And, just to coincide with the tenth anniversary of the launch, Monolith and Nintendo are giving the public the Switch Definitive Edition, in an attempt to offer veterans the best possible version of the product and newcomers a gateway to an extremely fascinating narrative universe.
In spite of the initial intentions, since we had already completed both the Wii version and the New 3DS version, we ended up spending another seventy hours in the company of the game, and we are ready to realize them a few days after launch.
A troubled past and a common future
The narrative arc that characterized the game both in its debut on Wii, in 2010, and in the incredible port on New Nintendo 3DS five years later has obviously remained unchanged and, despite the decade on the rump, remains compelling and rich in philosophical and existential aspects, as per tradition for the works of Tetsuya Takahashi.
The vicissitudes of Shulk and the Monad, in a verdant world grown on the corpse of a titan, start with a bang, to experience a moment of tiredness during the first third of the game and explode, then, from the middle of the full-bodied campaign onwards.
There is no lack of naivety, daughters both of the actual age of the title, whose development began in 2006, and of the all-Japanese taste for bad or good characters in the round, without too many shades of gray.
Yet, the empathic bond that develops, hour after hour, with the protagonist and the inseparable Reyn, with the hero Dunban and with the handsome Sharla manages to keep the player’s attention high until the final climax, anticipated by at least two other topical moments on a narrative level that will remain etched in the minds of those who play for a long time Xenoblade Chronicles for the first time with this Definitive Edition.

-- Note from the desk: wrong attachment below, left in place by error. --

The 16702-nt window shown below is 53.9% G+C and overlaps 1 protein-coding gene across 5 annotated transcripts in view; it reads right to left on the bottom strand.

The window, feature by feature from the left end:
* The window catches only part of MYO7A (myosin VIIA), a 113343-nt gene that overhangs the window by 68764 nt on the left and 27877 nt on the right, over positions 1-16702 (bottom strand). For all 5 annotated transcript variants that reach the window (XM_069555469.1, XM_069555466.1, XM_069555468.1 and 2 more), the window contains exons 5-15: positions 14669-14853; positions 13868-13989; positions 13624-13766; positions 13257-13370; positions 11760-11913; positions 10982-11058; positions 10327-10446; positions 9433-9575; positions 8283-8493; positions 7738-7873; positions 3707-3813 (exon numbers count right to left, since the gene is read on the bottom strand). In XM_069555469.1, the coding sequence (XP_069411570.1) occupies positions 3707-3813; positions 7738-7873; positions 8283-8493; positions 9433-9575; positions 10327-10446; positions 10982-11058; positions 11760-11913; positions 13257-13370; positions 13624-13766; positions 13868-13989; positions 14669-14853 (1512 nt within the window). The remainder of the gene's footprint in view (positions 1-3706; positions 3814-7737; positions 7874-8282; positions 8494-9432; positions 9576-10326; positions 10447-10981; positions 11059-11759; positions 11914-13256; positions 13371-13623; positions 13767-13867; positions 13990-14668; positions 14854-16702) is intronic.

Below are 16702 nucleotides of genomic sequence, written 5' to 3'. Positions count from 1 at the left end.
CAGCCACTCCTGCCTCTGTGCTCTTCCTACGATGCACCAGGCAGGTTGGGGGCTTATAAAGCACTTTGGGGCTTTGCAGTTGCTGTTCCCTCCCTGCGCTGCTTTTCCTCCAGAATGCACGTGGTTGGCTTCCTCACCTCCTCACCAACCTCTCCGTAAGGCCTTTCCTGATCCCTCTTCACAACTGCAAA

To avoid misunderstandings (and unpleasant spoilers), we will say absolutely nothing about the plot of the unpublished episode, entitled “A Common Future”, if not that reuses part of the cast of the main title and takes place in an unpublished area of Bionis, the shoulder, which was originally to be included in the title published on Wii but was instead cut for space reasons.
Set about a year after the events of the base game, the story will revolve around Shulk, Melia and a handful of other (almost) unpublished characters, and, even without the emotional vision of the storyline themes, it manages to offer a further cross-section of the game world and to better contextualize the figure of Princess Haientia and her people.
The inclusion of this appendix, designed especially for those who have already completed the adventure at least once, represents only the tip of the iceberg of the enormous technical aging work that the work has gone through, to meet not only the tastes of modern players but also the quality standards imposed by the best productions for Nintendo Switch.
The goodness of the plot and the humanity of some of the protagonists manage to go beyond the limitations due to a not always impeccable dubbing and the poor expressiveness of the faces, both children of the age of the game, on which we will focus a few paragraphs below .